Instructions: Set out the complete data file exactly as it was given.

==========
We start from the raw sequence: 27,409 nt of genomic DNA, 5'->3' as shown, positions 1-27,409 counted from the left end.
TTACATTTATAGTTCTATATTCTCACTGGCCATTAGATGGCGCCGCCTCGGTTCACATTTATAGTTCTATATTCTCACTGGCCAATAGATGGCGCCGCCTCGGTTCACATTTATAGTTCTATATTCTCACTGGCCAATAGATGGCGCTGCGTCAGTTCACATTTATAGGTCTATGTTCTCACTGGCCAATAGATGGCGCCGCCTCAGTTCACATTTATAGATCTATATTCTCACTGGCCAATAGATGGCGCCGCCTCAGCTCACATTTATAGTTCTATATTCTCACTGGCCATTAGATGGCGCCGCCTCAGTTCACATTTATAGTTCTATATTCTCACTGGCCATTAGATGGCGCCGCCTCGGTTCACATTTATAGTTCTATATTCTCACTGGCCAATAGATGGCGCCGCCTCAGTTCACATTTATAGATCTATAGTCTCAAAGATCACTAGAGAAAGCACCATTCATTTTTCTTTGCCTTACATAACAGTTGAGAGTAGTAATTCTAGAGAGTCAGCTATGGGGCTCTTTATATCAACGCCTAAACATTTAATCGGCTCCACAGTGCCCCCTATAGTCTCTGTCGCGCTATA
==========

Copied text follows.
We start from the raw sequence: 27,409 nt of genomic DNA, 5'->3' as shown, positions 1-27,409 counted from the left end.
TTACATTTATAGTTCTATATTCTCACTGGCCATTAGATGGCGCCGCCTCGGTTCACATTTATAGTTCTATATTCTCACTGGCCAATAGATGGCGCCGCCTCGGTTCACATTTATAGTTCTATATTCTCACTGGCCAATAGATGGCGCTGCGTCAGTTCACATTTATAGGTCTATGTTCTCACTGGCCAATAGATGGCGCCGCCTCAGTTCACATTTATAGATCTATATTCTCACTGGCCAATAGATGGCGCCGCCTCAGCTCACATTTATAGTTCTATATTCTCACTGGCCATTAGATGGCGCCGCCTCAGTTCACATTTATAGTTCTATATTCTCACTGGCCATTAGATGGCGCCGCCTCGGTTCACATTTATAGTTCTATATTCTCACTGGCCAATAGATGGCGCCGCCTCAGTTCACATTTATAGATCTATAGTCTCAAAGATCACTAGAGAAAGCACCATTCATTTTTCTTTGCCTTACATAACAGTTGAGAGTAGTAATTCTAGAGAGTCAGCTATGGGGCTCTTTATATCAACGCCTAAACATTTAATCGGCTCCACAGTGCCCCCTATAGTCTCTGTCGCGCTATA